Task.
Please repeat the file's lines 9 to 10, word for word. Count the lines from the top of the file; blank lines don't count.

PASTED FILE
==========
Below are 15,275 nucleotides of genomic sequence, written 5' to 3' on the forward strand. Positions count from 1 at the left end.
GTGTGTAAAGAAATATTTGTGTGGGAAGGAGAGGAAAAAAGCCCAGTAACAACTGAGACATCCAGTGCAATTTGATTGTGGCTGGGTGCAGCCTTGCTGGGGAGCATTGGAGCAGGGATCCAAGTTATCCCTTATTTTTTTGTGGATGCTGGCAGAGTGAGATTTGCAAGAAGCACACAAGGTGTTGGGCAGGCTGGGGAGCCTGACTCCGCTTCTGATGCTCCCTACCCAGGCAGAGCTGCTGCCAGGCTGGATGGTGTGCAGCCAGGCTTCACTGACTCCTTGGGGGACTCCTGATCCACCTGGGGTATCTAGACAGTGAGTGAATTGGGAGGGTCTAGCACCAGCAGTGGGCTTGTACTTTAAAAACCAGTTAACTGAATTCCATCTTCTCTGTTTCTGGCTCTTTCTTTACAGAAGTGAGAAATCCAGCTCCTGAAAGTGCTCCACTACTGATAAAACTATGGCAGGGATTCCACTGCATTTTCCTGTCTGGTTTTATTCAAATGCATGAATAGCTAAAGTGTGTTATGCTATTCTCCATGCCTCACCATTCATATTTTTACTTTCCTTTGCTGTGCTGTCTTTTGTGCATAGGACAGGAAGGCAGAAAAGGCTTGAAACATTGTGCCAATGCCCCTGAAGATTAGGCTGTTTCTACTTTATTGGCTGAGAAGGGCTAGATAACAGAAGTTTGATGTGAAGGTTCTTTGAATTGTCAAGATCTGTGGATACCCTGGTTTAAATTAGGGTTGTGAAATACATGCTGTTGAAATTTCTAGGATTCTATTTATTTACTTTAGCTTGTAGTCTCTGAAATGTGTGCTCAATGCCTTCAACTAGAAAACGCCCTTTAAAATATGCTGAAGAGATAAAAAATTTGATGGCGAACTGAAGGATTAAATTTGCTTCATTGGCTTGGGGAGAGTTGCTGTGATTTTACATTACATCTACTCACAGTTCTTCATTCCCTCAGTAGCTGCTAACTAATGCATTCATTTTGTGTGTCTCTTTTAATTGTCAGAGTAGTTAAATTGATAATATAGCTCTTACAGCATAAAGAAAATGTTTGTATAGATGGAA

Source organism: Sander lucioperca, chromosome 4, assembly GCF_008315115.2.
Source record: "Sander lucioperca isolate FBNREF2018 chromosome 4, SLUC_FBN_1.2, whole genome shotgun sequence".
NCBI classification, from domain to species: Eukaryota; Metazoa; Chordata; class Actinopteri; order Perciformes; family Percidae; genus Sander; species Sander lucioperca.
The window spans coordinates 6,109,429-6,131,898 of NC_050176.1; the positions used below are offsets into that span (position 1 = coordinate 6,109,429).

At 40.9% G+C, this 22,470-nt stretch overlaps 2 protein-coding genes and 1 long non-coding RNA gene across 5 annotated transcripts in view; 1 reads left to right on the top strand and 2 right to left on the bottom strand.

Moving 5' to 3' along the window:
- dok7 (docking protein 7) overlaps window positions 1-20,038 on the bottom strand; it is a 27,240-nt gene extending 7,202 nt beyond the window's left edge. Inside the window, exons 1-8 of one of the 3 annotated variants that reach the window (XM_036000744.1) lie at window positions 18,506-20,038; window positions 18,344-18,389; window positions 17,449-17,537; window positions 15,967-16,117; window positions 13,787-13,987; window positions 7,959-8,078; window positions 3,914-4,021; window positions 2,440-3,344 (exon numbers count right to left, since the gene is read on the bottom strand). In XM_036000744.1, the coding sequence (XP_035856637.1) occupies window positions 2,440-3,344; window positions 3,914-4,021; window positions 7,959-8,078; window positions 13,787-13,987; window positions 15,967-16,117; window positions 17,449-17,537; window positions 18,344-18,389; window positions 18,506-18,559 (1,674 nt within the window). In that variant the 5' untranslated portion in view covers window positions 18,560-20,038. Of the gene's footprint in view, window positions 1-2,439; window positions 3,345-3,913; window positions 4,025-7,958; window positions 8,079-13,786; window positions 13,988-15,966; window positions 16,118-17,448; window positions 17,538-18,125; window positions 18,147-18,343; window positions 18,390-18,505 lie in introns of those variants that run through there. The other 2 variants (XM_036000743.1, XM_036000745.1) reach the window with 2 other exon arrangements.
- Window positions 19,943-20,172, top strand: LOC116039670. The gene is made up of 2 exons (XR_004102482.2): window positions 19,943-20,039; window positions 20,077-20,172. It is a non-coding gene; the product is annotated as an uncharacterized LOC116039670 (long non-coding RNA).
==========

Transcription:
- dok7 (docking protein 7) overlaps window positions 1-20,038 on the bottom strand; it is a 27,240-nt gene extending 7,202 nt beyond the window's left edge. Inside the window, exons 1-8 of one of the 3 annotated variants that reach the window (XM_036000744.1) lie at window positions 18,506-20,038; window positions 18,344-18,389; window positions 17,449-17,537; window positions 15,967-16,117; window positions 13,787-13,987; window positions 7,959-8,078; window positions 3,914-4,021; window positions 2,440-3,344 (exon numbers count right to left, since the gene is read on the bottom strand). In XM_036000744.1, the coding sequence (XP_035856637.1) occupies window positions 2,440-3,344; window positions 3,914-4,021; window positions 7,959-8,078; window positions 13,787-13,987; window positions 15,967-16,117; window positions 17,449-17,537; window positions 18,344-18,389; window positions 18,506-18,559 (1,674 nt within the window). In that variant the 5' untranslated portion in view covers window positions 18,560-20,038. Of the gene's footprint in view, window positions 1-2,439; window positions 3,345-3,913; window positions 4,025-7,958; window positions 8,079-13,786; window positions 13,988-15,966; window positions 16,118-17,448; window positions 17,538-18,125; window positions 18,147-18,343; window positions 18,390-18,505 lie in introns of those variants that run through there. The other 2 variants (XM_036000743.1, XM_036000745.1) reach the window with 2 other exon arrangements.
- Window positions 19,943-20,172, top strand: LOC116039670. The gene is made up of 2 exons (XR_004102482.2): window positions 19,943-20,039; window positions 20,077-20,172. It is a non-coding gene; the product is annotated as an uncharacterized LOC116039670 (long non-coding RNA).